Thursday, February 25, 2016

Phyllis May-Machunda - Becoming the Change We Hope To See: Building Our Common Humanity

Dr. Phyllis May-Machunda is a professor and former Chair of American Multicultural Studies, Minnesota State University Moorhead, and was previously employed as a folklorist and ethnomusicologist at the Smithsonian Institution. A graduate of the University of Iowa and Indiana University Bloomington, her research interests include African American cultural traditions and performance, children's folklore in the U.S., disability studies, multiculturalism, and anti-oppressive education. As a former board member for the Minnesota Humanities Center, she is passionate about the public humanities, engaged scholarship, transformed teacher education, and social justice. She is married to a regional economist and is the mother of a miracle daughter.

In reflecting in preparation for this blog post, I realized that I have been increasingly dedicated to a specific quest. Absent narratives infuse their wisdom into academic curricula, at least since my undergraduate honors research and teaching unit project on Black music several decades ago (when such knowledge was not part of public school curricula). However, I did not label these resources absent narratives. Instead, I have understood my work as restorative, extending my own knowledge base and voice as an African American scholar and educator to assert an often absented presence in arts and humanities discourse. I seek to create a more truthful and inclusive narrative for myself, and to infuse dominant discourses with the vibrant and multiple ways of knowing that exist in communities – ways of knowing that are too often ignored or erased from important conversations.

In fact, it is revealing that all of my professional fields actually address narratives of communities using authentic voice outside dominant frameworks: African American studies, American multicultural studies, folklore, ethnomusicology, women/gender studies, and disability studies. Each discipline presents and analyzes rich narratives and traditions commonly absent from or misrepresented in dominant discourses. Each has been structured to partially address aspects of the frequently unquestioned frames of dominance by race, class, gender, sexual orientation, or ability. This provides us with insight into the opportunities and challenges of living more inclusive, interconnected, and compassionate lives by recognizing the intersections of our identities and experiences in a multicultural world.  

At first I reveled in the richness of each discipline’s creative expressivity and the humanistic questions they explore: questions of life, difference, and humanity. After some time, however, my understanding of absence intensified, and I began to grasp how systemic, structural power creates or perpetuates absence. Knowing that the education system -- if left unchallenged by social justice praxis and perspectives -- will continue to leave out non-dominant narratives, informs my commitment to transform multicultural outcomes.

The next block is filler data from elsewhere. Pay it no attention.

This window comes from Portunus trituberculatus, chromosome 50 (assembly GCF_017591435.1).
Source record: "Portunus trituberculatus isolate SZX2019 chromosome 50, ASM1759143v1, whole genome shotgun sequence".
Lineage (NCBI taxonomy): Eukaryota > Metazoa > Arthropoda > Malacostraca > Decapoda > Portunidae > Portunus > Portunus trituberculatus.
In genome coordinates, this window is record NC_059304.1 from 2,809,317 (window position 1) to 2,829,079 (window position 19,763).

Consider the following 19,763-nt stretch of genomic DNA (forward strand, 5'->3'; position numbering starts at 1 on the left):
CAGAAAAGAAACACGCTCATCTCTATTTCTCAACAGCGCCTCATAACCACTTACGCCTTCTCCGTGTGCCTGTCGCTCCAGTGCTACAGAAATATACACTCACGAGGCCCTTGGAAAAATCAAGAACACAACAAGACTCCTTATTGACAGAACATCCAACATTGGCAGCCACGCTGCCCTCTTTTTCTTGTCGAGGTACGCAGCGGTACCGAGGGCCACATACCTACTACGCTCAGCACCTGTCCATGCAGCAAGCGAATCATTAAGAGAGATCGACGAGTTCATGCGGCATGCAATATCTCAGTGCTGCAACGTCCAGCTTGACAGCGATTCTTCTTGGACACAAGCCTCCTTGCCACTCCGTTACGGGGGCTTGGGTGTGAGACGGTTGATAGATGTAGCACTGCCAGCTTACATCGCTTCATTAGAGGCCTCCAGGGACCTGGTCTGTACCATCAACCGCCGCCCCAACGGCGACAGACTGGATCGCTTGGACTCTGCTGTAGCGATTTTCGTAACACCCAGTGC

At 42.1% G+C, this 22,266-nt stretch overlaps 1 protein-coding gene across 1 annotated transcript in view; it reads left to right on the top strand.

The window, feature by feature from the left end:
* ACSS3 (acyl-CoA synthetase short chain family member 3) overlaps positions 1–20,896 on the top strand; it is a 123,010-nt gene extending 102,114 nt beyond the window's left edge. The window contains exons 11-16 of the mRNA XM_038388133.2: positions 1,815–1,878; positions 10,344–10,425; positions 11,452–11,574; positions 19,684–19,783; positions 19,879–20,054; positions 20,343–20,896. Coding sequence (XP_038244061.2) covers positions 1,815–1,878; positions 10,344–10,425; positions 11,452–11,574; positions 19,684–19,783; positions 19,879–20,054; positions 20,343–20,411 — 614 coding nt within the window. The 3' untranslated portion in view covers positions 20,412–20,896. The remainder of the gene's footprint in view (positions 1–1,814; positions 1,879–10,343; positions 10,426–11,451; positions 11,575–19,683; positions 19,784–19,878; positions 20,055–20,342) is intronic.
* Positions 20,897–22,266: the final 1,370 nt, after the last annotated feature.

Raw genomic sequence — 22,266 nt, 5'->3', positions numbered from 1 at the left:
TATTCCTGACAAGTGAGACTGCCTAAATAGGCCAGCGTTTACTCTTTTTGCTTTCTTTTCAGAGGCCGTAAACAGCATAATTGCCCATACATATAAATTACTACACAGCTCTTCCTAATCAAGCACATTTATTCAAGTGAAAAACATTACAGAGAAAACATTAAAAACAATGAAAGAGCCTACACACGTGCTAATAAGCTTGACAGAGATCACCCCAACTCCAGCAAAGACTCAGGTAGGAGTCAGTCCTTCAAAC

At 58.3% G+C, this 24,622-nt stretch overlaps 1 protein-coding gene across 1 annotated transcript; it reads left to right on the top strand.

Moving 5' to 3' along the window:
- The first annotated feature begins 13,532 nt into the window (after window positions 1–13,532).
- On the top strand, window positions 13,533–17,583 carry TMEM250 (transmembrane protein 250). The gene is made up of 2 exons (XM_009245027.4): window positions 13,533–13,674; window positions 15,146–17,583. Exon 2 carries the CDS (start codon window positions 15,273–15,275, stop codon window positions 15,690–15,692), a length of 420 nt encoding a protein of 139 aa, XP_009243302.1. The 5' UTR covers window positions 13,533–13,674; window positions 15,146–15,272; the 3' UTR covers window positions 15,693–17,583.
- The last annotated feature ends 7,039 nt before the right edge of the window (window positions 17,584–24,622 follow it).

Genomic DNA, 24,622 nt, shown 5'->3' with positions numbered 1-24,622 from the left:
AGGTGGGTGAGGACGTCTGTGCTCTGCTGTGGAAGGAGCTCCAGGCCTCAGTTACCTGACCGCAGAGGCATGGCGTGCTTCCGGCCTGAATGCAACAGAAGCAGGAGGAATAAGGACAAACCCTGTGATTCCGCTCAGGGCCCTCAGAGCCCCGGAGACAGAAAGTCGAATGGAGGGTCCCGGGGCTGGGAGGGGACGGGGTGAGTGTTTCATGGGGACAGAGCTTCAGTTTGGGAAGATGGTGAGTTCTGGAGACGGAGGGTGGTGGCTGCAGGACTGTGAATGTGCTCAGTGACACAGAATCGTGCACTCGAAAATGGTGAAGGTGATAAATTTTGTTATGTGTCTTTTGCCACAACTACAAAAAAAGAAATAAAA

As we celebrate Black History Month, significant role models offer guiding wisdom about the importance of addressing absent narratives. Dr. Carter G. Woodson, as “father of Black history and grandfather of Ethnic Studies,” dedicated his life to making absent narratives visible and accessible, providing counter-narratives to nurture generations of African Americans with knowledge and understanding of their histories and humanity despite what gets taught in schools. Likewise, the legacy of Dr. Martin Luther King, who I met as a child, summons us to invest in our human interconnectedness. In his 1963 “Letter from a Birmingham Jail,” he contended, “Whatever affects one indirectly, affects all indirectly. I can never be what I ought to be until you are what you ought to be. This is the interrelated structure of reality.”

Accordingly, we must engage with absent narratives to learn, understand, and care about the stories of others with varied experiences and continue building our common humanity. In that process, we can mutually grow. Are we willing to do the necessary work to become the change we hope to see? I truly hope so for the sake of future generations.

If you are interested in engaging deeper with the Humanities Center’s Absent Narrative approach, visit our website to learn more about our workshop Increase Engagement Through Absent Narratives.

1 comment:

  1. "Living more inclusive, interconnected, and inclusive lives"--what a splendid riff on the Minnesota Humanities Center's mission statement--"to build a thoughtful, literate, and engaged society."